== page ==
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Toward a Breakthrough Model of Counseling

If we’re being honest with ourselves, the counseling professions are less effective than we’d want them to be. It's hard to face that because it would cause too much dissonance: how can we continue to work so hard to address our clients’ pain if we faced the uncomfortable truth that our toolkits effectiveness was too-often limited.

But if we care about being helpful, we must face that and that our methods have changed little in decades, some would say a century: We ask questions about a person’s past and present, we listen, we reflect, we ask more questions, ideally leading a client to come up with their own insights and solutions, and if those are inadequate, tactfully proposing our own. We may superimpose a theoretical model but what we do in practice typically is the aforementioned.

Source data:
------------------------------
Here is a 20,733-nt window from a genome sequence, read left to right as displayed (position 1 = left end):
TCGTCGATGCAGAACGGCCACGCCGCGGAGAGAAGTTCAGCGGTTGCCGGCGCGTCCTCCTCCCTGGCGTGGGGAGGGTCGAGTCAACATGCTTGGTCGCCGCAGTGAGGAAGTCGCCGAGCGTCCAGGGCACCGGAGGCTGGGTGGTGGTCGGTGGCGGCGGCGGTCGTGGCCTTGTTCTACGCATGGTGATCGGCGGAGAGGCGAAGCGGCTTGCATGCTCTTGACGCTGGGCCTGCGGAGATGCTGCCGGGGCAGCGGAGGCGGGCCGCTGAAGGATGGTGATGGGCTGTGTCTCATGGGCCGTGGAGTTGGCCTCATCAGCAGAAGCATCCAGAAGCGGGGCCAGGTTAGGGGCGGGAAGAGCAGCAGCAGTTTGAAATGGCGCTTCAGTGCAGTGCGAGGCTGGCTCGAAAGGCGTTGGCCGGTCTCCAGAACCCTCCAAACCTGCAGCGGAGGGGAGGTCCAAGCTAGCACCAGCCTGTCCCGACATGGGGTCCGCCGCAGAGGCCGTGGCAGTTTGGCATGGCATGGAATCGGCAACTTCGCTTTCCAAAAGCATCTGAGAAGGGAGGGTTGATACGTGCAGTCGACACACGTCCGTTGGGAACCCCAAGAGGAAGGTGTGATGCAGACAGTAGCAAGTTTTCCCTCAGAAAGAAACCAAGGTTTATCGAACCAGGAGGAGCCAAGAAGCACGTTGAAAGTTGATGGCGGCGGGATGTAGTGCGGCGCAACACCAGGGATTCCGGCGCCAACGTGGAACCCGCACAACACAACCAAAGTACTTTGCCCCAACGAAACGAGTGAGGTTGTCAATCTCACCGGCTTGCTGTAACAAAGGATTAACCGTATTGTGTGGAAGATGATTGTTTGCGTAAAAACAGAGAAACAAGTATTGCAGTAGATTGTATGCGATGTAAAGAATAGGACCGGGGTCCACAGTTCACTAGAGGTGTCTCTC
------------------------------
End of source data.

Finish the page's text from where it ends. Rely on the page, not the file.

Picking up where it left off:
So, there's a need for a breakthrough approach, but what? 
I propose one in my PsychologyToday.com article today. 

Grieve Less: The case for moving on quickly

Conventional wisdom says that, after a significant loss, whether a job or loved one through breakup or death, we must grieve fully before moving forward. So the argument goes, unless we’ve fully processed the loss, the painful feelings are more likely to linger.

But my clients and I have generally found that the longer the grieving, the more top-of-mind the loss remains.  I explain why and offer examples for moving forward in my PsychologyToday.com article today.


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